Authors: Michael Dwyer*, Indiana University
Topics: Political Geography, Energy, Development
Keywords: political ecology, energy, hydropower, Laos, Mekong region, China, neoliberalism, geopolitics
Session Type: Virtual Paper
Presentation File: No File Uploaded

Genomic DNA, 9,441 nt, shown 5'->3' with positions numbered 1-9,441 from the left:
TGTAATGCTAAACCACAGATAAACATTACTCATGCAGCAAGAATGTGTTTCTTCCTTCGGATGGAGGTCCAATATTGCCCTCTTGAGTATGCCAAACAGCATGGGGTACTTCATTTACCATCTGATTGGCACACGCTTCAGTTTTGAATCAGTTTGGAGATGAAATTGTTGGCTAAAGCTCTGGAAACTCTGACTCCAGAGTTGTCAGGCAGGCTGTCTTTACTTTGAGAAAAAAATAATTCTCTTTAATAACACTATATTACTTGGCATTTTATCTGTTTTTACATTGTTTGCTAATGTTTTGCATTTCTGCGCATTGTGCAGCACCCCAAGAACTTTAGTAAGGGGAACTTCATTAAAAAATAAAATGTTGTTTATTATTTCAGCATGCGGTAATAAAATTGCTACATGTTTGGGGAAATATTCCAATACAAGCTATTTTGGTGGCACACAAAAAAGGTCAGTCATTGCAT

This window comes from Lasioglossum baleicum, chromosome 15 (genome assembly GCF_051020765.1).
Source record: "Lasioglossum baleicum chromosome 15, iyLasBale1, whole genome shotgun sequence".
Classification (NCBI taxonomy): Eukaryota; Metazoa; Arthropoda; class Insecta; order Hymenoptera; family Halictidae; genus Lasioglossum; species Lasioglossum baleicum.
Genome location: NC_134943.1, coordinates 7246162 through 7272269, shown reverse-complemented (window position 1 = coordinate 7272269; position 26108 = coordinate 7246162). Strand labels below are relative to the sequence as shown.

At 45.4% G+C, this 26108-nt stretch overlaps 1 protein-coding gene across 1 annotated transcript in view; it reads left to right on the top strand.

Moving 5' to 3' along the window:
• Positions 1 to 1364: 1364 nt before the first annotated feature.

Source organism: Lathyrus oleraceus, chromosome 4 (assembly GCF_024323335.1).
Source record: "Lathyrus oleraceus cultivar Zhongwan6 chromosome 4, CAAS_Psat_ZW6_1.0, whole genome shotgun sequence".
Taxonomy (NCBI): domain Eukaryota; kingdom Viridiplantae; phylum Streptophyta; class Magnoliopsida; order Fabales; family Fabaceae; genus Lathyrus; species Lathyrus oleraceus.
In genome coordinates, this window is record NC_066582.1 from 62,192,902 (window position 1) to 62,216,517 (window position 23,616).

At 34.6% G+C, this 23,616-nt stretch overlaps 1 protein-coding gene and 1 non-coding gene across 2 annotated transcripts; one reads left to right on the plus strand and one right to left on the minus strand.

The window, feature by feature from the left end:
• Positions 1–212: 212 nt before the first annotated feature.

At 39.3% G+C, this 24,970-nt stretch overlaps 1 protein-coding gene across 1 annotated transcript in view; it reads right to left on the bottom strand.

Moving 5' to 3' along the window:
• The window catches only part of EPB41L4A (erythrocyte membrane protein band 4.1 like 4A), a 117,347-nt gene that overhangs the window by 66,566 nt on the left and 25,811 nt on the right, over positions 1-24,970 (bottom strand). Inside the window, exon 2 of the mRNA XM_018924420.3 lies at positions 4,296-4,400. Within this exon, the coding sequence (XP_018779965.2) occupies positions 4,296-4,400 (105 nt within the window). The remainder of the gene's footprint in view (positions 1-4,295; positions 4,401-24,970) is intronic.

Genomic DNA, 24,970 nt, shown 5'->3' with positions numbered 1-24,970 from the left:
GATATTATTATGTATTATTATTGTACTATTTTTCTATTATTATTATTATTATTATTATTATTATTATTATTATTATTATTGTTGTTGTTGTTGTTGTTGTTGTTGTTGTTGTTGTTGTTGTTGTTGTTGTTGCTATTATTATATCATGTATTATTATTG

From plantation concessions to economic corridors to export hydropower, Laos has for decades exemplified the transnational resource connectivity often associated with political-economic dependency. Using the example of Chinese state investment in northern Lao hydropower, this paper asks whether a different, geopolitical logic is emerging in Laos’s energy sector, and if so, what its implications might be for geographies of energy development, as well as for associated regional and international relations. Since the 1990s, energy has paralleled the Lao agribusiness and mining sectors in following a neoliberal logic, in which external rather than domestic demand drives investment in potentially productive landscapes. But with the entry of Chinese state-owned enterprises into Laos’s northern energy grid, this has arguably begun to change, as investment seems driven less by export electricity demand than by diplomatic considerations and the need to maintain Chinese state investment abroad. This paper focuses, first, on the empirical question of how and where new hydropower resources currently under development in northern Laos are likely to be consumed; and second, on the more hypothetical question of what it might take to shift current trajectories of business-as-usual hydropower toward more just and sustainable alternatives. I suggest that the geopolitical logic inherent in the current shift is important, but that it masks a different political economy – that of Chinese SoE momentum – that must also be addressed, presumably using some configuration of climate finance, if the transition to a 21st-century energy geography is to be achieved.
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